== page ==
Early this morning I fell into the most beautiful lucid dream state. It was coupled with this physical sense of buoyancy. The kind of lightness one feels having just dropped all the weight and the burdens upon arriving home from wearing all the heavy armor one wears to move through their day in their outer world.
Although the details escape me now, I recall riding a bicycle on a beautiful residential street with gorgeous trees on both sides on what seemed to be a lovely. As I pedaled my way, I looked ahead to notice that I was approaching a bit of an uphill and an oncoming car. A few things ensued quickly – something indicated to my brain that I must pedal faster and somehow get out of the way of the car although I’m not sure if it was even a narrow street or an irrational imaginary anticipation; as well a fear of whether I’d be able to pedal faster or fast enough or at all.
Juxtapositioned with these fearful thoughts that seemed to have risen without my conscious awareness was this sense of ease with which I was pedaling – a contradiction to what my anticipatory mind had conjured at lightening speed. It was so easeful it woke me up to a waking state of disbelief.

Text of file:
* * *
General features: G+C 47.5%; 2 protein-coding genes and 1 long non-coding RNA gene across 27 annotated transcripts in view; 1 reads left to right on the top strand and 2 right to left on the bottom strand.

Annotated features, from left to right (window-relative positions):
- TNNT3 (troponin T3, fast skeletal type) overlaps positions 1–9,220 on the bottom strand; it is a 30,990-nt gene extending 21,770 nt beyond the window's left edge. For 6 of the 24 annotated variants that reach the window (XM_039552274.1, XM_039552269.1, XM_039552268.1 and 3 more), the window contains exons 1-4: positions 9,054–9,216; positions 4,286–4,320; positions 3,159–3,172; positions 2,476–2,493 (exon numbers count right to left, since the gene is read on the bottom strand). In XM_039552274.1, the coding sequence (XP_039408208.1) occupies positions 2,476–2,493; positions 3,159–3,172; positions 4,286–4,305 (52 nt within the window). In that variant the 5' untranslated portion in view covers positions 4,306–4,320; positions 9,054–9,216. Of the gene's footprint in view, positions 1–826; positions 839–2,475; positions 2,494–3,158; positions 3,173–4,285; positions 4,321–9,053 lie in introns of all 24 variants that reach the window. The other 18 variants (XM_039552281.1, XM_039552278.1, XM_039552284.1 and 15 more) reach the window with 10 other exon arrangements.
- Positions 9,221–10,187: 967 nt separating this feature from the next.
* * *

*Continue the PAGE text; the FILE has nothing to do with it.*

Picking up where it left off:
All day I had to wonder about the message here. Then suddenly it occurred to me how we humans quickly decide things will be hard before we even step into taking action; perhaps because of an inherited wound or narrative or thanks to the endless social conditionings at work. I realized it only takes a brief visual image or a sound to set off the alarms that have been pre-conditiomed in the narrows of our mind. It overrides our inherent capacity to rely on our belief and faith that things could be just as easeful as we instantaneously imagined they’d be dreadful, difficult, impossible or unbearable.
As well that the oncoming traffic/ uphill, that is life, will come and go and we will move uphill at times with some sweat and trepidation and at times with unexpected ease, may be even some pleasantness. But as long as we don’t let the fears stop us dead in our tracks, there will also be a breeze that brings unexpected ease. Not to mention the inevitable thrills and gifts of sorts that come with the eventuality of a downhill that often follows every uphill.
I share this partly in reverence of the inner work of our psyches, inviting you my reading friends to pay attention to your dreams as guides. As well as a pretext to this lovely article on fear as a trance by Tara Brach and how mindfulness and compassion could be tools to help one shake themselves out of this trance.